First steps toward careers in the law
Members of the Class of 2019 embark on their legal studies this fall as Elon Law completes its transition to an experiential curriculum unique in American legal education.
It is one of the most diverse classes in the history of Elon Law.
Members of the Class of 2019 have served in the military and volunteered with AmeriCorps. They have already interned or worked full time for law firms and judges, with district attorney’s offices and as paralegals.
They have interned with members of Congress and state legislators, or worked for government agencies and political campaigns. A few previously interned or worked for Walt Disney World, Major League Baseball, the NFL’s Denver Broncos, and the NBA’s Charlotte Hornets.
They have owned their own businesses and have worked in a variety of fields as social workers, probation officers, security guards, teachers, wedding planners, swim instructors, human resources specialists, photojournalists and financial analysts.
The 140 students in the Class of 2019 graduated from large state schools and small liberal arts colleges. Their undergraduate majors range from business administration to criminal justice, engineering to history, international business to journalism, mathematics to philosophy, and psychology to social work.
What binds the group is a commitment to service and leadership in their communities, as students learned Aug. 8, 2017, in a morning welcome program for the Class of 2019 led by Elon Law Dean Luke Bierman and Senior Associate Dean Alan Woodlief.
“You’re going to do things that no other law students in this country are doing,” Bierman said of the legal education students will receive at Elon Law. “We are very pleased that you’ve chosen to be with us. This is the beginning of a really good friendship and relationship.”
In fact, Bierman said, the Class of 2019 would later in the morning start learning about the law with a writing exercise led by A. Brennan Aberle, an Elon Law alumnus now serving as an assistant public defender in Guilford County: how to write bail bond applications.
Writing a bail bond application on their first full day in the building is the kind of experiential learning that Elon Law emphasizes, Bierman said. And by welcoming the Class of 2019, all current Elon Law students are now enrolled in a curriculum introduced in 2015 with courses offered in a trimester system, with fewer classes per term that enable deeper focus on core subject matter.
Students graduate in 2.5 years, saving time and money with the opportunity for students to take the bar exam in February and get a head start on their careers. Among Elon Law’s many guaranteed experiential learning components, anchored by a full-time, course-connected residency in the practice of law during the second year of study, are:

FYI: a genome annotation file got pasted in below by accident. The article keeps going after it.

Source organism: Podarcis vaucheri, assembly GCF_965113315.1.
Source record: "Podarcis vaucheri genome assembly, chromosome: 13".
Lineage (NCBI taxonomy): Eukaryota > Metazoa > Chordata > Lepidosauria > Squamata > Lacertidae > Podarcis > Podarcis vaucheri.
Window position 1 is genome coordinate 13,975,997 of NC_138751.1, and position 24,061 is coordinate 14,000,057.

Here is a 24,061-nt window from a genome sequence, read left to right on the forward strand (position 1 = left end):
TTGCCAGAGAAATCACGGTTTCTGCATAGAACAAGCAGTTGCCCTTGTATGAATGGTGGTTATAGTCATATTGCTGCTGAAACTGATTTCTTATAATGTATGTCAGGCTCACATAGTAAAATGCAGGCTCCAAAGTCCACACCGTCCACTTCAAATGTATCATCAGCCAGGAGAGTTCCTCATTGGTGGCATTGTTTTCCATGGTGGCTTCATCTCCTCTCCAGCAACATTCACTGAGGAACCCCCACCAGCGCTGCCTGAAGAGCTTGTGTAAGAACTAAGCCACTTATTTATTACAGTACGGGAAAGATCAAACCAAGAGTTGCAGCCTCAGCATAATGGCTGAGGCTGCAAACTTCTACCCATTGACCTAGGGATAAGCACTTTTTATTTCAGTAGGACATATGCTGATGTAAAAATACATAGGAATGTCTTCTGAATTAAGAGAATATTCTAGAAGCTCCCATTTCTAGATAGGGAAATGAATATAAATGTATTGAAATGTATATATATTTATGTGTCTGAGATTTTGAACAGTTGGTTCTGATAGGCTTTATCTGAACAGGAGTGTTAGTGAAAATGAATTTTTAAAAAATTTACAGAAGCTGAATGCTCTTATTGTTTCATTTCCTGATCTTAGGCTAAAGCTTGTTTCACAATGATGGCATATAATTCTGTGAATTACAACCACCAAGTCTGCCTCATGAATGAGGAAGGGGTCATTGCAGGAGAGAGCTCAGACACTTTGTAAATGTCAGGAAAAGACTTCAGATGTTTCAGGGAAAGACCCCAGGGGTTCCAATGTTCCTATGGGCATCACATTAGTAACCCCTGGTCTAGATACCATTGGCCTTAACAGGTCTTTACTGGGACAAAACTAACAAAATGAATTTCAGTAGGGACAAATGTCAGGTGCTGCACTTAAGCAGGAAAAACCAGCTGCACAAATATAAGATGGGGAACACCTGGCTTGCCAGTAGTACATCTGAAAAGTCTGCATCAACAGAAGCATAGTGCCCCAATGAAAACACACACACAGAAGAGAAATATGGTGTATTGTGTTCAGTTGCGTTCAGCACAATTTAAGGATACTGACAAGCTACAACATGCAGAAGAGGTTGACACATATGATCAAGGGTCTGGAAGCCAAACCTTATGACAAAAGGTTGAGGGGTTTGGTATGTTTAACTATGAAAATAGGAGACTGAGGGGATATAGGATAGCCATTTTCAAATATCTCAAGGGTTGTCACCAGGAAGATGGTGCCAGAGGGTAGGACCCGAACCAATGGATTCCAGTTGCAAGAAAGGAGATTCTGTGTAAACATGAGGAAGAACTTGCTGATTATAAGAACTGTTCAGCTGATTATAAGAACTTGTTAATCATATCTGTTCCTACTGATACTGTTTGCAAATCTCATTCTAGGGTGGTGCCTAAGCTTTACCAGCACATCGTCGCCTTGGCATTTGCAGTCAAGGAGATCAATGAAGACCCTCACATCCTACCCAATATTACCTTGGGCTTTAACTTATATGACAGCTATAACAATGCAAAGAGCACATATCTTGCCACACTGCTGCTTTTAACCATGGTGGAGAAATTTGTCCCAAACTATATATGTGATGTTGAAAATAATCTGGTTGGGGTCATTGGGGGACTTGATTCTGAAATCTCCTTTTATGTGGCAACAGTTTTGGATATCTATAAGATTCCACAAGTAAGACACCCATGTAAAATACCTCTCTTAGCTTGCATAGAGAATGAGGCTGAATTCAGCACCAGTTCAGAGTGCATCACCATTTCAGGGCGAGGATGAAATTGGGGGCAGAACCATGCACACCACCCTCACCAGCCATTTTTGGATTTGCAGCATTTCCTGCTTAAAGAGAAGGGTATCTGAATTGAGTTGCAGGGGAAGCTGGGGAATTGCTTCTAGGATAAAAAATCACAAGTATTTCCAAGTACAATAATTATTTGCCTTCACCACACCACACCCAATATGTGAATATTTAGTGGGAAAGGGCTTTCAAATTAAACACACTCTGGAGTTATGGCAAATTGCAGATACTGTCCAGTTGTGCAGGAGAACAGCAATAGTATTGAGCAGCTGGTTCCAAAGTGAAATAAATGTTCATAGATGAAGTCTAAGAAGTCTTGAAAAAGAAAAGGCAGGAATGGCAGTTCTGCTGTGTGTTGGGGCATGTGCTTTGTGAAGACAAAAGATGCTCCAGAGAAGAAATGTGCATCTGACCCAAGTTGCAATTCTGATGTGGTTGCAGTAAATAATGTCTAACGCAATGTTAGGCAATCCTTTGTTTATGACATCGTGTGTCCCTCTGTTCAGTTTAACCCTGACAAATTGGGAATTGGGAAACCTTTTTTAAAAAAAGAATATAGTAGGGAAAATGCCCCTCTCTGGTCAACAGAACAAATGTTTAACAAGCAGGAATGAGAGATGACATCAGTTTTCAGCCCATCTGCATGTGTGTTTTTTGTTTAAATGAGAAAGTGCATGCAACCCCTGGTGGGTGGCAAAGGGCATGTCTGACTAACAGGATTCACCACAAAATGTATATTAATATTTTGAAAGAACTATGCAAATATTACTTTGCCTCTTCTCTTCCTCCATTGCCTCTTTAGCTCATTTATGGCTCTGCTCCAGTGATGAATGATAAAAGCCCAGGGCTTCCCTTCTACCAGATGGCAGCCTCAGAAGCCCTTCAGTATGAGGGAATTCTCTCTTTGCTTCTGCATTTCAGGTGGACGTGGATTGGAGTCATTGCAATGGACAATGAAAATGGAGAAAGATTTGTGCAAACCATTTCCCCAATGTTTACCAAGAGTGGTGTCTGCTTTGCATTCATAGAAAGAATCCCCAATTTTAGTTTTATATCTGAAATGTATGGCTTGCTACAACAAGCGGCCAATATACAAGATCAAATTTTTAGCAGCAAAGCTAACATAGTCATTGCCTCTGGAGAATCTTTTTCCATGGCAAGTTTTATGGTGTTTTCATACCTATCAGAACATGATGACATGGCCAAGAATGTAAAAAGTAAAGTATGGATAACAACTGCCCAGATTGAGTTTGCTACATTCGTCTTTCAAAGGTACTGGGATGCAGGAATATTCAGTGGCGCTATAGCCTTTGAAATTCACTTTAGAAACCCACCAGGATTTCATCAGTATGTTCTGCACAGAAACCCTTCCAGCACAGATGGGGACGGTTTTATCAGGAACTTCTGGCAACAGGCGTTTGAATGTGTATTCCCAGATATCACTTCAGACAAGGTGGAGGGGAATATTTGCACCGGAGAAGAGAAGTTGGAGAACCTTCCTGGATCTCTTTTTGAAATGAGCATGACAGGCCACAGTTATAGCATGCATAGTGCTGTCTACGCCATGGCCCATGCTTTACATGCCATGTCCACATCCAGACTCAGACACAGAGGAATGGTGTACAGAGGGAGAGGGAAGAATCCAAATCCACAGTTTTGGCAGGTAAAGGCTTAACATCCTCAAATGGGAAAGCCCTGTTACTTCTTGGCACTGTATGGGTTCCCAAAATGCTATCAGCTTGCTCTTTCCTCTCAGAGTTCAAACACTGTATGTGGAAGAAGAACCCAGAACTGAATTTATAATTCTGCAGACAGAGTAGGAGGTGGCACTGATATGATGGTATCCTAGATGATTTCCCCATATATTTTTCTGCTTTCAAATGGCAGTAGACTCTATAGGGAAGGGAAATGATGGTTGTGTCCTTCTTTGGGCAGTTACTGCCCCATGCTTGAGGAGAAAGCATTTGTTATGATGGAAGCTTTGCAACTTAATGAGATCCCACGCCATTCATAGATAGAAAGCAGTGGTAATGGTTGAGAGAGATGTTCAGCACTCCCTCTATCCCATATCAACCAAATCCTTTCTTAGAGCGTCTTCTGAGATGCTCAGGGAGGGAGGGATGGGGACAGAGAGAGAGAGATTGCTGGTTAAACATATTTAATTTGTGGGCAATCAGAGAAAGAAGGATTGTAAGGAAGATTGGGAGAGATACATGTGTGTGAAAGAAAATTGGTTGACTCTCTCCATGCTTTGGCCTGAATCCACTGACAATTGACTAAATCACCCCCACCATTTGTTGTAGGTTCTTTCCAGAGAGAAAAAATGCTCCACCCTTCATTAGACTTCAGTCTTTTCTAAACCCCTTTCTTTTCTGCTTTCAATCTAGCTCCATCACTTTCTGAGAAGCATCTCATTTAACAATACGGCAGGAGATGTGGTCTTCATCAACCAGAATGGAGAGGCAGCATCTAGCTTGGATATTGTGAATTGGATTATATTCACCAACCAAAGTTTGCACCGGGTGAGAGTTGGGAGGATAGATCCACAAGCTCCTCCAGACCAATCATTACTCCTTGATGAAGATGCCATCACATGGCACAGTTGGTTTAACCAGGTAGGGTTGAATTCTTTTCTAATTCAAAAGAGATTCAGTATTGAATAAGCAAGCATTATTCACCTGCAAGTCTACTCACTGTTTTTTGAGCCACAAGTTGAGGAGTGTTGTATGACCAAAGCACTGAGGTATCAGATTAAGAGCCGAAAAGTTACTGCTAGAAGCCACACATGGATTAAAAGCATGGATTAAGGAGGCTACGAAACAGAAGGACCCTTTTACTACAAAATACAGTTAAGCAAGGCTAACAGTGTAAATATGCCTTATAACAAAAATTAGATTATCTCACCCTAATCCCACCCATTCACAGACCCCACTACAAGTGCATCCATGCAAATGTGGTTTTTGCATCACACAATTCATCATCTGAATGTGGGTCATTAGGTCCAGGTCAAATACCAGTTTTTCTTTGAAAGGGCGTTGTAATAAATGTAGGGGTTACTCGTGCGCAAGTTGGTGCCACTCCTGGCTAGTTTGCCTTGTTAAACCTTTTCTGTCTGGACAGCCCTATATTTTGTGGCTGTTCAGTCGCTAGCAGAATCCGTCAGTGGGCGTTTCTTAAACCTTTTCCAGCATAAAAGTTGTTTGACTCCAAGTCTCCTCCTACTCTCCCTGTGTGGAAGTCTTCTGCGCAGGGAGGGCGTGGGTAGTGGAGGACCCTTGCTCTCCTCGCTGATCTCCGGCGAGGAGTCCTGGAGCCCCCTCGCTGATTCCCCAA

- first-year lab courses taught by practicing attorneys in collaboration with faculty members, providing workshops for students to experience how legal theory informs the real-world practice of law;
- advisement from a personal attorney mentor;
- culminating bridge-to-practice courses that match students’ career interests.
The Tuesday morning welcome program in Room 207 brought the Class of 2019 together for the first time during a week of orientation programming and activities that include a reception hosted by the North Carolina Bar Association, a Convocation program on Elon University’s main campus, and a day of service known as “Elon Law Reaches Out.”
Woodlief shared additional information about the class and some of its members during the morning meeting.
- 62% Female / 38% Male
- 23% Students of Color
- 24 States Are Represented Among the Entering Class
- Graduates of 85 Colleges and Universities from Across the Nation
- More Than 30 College Majors Are Represented in the Class
- Several Students with Master’s Degrees and 1 with a Doctorate
- 8 Students Have Served in the U.S. Armed Forces
Members of the class were active participants and leaders in student organizations. They served in student government positions, competed on mock trial teams and mediation teams, served as research assistants and graduate assistants, and served as justices on their school’s honor councils.
They reported for college newspapers and magazines and worked for campus radio and TV stations. Several played a variety of sports and many were varsity athletes.
“To be sure, this is just a partial list of all of your accomplishments, and we look forward to getting to know you more and to learning more about your backgrounds,” Woodlief said. “We look forward to witnessing first hand your accomplishments to come - over the next two and a half years and throughout your careers – as you channel this energy, focus, and commitment to excellence and service in your new chosen profession as pioneering lawyer leaders.”